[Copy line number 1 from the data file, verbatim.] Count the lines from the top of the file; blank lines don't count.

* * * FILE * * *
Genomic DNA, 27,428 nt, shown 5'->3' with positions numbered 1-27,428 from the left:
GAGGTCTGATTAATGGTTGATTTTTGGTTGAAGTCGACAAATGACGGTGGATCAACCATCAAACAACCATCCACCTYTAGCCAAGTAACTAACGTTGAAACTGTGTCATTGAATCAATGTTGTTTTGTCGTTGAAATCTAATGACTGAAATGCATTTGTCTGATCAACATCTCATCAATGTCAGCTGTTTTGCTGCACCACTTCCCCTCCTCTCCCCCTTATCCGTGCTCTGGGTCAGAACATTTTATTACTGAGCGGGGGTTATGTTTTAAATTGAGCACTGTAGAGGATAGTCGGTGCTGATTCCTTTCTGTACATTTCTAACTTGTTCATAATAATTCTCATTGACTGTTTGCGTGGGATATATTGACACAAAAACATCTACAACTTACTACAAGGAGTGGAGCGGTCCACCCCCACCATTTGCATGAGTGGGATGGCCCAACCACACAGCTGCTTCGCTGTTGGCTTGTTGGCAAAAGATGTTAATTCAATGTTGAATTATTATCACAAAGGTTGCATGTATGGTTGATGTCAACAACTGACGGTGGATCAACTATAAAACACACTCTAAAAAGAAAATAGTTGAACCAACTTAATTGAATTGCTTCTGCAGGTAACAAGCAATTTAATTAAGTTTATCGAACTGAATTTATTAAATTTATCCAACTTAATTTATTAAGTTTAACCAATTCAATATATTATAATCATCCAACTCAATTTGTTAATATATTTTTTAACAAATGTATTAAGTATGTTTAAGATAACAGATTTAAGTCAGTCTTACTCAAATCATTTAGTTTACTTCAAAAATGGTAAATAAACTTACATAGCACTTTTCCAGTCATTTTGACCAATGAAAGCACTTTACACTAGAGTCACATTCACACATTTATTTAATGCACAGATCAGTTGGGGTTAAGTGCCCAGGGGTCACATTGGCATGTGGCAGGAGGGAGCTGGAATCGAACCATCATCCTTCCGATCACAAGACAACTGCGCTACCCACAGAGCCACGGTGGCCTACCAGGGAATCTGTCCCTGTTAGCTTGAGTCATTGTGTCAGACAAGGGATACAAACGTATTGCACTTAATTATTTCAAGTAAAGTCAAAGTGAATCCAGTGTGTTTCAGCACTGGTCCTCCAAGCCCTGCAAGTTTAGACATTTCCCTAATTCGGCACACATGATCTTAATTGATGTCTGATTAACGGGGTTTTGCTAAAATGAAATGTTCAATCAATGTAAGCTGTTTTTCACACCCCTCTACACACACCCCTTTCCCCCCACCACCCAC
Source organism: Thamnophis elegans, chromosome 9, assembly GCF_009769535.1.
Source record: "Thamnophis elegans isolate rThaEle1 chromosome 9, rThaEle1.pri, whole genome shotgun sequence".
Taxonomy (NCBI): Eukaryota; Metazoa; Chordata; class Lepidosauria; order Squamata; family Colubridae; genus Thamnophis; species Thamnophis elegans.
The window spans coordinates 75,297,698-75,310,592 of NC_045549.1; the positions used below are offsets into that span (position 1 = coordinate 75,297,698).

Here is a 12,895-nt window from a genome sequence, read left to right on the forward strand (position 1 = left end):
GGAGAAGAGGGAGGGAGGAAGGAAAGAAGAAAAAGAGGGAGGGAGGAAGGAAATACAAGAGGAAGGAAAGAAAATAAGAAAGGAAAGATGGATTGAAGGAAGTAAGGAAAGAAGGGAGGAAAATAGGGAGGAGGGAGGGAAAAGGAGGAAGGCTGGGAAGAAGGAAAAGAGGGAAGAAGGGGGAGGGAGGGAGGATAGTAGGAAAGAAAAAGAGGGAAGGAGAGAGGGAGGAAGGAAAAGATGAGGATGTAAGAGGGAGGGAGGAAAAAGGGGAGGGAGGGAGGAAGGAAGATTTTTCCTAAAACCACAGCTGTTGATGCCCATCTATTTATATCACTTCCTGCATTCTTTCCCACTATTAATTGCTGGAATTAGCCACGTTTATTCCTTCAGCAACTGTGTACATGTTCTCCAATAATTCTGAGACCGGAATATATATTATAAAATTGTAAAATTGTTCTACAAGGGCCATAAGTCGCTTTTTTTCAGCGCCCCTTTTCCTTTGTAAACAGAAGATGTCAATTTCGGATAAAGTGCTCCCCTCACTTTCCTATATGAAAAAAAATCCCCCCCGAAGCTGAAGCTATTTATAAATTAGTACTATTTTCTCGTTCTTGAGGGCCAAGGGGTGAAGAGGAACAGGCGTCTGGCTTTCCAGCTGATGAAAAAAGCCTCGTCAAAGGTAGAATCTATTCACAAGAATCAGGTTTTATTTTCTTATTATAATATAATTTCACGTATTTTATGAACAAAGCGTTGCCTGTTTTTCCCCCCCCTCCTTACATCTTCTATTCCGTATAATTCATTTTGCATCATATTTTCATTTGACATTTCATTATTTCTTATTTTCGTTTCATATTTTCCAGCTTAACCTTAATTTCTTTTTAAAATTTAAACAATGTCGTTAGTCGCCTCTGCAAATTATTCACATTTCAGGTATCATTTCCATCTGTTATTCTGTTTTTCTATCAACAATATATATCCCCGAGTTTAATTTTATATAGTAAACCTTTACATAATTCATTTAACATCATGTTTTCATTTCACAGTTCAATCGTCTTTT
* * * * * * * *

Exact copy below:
Genomic DNA, 27,428 nt, shown 5'->3' with positions numbered 1-27,428 from the left: